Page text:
Billy Coddington was led into the interrogation room by a guard a good foot taller, and twenty years younger, than the diminutive, middle aged man. Annoyed yet somehow amused by it all, he was disappointed at the drab, gray walls -- your tax dollars and all. He'd have preferred his tax dollars spent on more cheerful colors -- turquoise or a nice candy-apple red, perhaps. Windows would have also been nice. He was not arrested, simply called in for questioning. It was something he'd expected for some time, but surprised when it actually happened.
There were three people sitting at the far end of a rectangular table, a man and two women. Two were going over paperwork, while one was holding a small digital voice recorder. Finally, they were ready.
"Mister Coddington," a balding man in a gray three-piece suit said after instructing the clerk to turn on the recording device, "our records show you have not streamed any audio or video content for over two years."
"No use for it," Coddington said, sitting down on the opposite side of his own volition. "I have a good library of actual content, so temporary contrivances are unnecessary."
"But far less expensive than having to buy the same book or movie every time you want to view it."
"Why would anyone," a thin, graying woman with a beak of a nose asked, "want to read a book more than once or see a movie they've already seen? There are so many new books and movies released every month."
"Mostly trash," Coddington replied. "Disposable trifles for superficial minds. While I will admit to an occasional bit of fluff, I prefer the classics."
"You are aware," the man said, "permanent copies are banned by the Revised Copyright Law -- including copies of works formerly considered to be in the public domain?"
"Sheer insanity. But do any of you have names?" Coddington asked. "It may just be me, but this formal anonymity seems a bit distracting."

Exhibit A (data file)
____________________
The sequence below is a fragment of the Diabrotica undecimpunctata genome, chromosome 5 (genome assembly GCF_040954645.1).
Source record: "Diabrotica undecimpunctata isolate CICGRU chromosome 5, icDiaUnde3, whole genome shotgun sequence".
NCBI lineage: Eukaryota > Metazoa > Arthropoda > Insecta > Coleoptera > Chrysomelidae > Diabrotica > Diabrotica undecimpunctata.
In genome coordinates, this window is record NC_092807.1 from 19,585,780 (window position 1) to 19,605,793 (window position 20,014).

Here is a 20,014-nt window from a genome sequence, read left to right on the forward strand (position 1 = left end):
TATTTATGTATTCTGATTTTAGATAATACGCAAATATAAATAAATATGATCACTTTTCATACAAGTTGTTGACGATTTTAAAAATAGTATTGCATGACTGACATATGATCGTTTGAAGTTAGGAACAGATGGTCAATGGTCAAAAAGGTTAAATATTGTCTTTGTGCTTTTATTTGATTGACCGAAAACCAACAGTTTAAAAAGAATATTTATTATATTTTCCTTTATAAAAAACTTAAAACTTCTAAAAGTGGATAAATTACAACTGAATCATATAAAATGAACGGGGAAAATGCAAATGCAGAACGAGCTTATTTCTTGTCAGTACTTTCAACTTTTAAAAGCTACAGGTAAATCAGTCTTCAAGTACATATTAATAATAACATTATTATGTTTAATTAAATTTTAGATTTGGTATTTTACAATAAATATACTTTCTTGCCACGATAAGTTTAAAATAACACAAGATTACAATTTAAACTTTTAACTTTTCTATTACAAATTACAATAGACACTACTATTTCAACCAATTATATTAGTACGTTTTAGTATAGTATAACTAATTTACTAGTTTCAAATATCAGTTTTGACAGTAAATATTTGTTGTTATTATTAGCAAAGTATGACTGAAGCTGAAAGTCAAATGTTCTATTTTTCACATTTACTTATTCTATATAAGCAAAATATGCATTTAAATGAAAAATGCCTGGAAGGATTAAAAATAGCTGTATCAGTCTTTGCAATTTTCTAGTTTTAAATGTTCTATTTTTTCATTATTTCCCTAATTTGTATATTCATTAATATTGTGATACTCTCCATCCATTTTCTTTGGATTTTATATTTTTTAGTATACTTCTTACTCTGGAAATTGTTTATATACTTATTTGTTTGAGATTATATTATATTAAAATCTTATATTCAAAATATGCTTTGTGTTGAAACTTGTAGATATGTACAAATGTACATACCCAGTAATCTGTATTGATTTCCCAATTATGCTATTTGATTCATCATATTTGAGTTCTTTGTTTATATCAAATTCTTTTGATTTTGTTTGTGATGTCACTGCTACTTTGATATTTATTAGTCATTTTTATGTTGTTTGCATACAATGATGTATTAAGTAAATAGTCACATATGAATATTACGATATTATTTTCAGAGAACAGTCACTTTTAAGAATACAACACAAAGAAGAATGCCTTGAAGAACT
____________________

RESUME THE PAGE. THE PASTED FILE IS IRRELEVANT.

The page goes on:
"I am Mister Powell with the Department of Justice, Copyright Infringement Division. This is Mrs. Caldwell with the Bureau of Censorship and Moral Uplifting. And that is my secretary, Ms. Jones."
"Ah," he said, looking at the shapely blonde secretary. "Is it just me getting older, or are you secretaries getting younger and younger? As for you, Mister Powell, all my books and disks are covered by the 'grandfather clause' to the law. As for you Mrs. Caldwell, I oppose your Bureau and all it stands for as a violation of several constitutional amendments."
"The Supreme Court did uphold the creation of the Bureau."
"On a 5 to 4 vote, with the dissenting statements having far more common sense than the majority views. 'Exorbitant rates for substandard content by Internet providers '. 'Muzzling controversial opinions, an alphabet soup of words only spoken by their first initial.'"
"Words hurt," Caldwell said, more as though repeating a mantra than creating an original thought.
"Only if you give them the power to do as much," Coddington countered. "In my life, I have been called 'shorty,' 'half-pint,' 'sawed-off runt'. But we all have our deviations from the imaginary physical norm. Mister Powell, I'm sure your comb-over has caused a co-worker or two to chuckle. Does that take away anything from your administrative abilities? And Mrs. Caldwell, a comparison to a parrot might be hurtful, but has it ever prevented you from getting a job? It certainly hasn't prevented you from acquiring a spouse."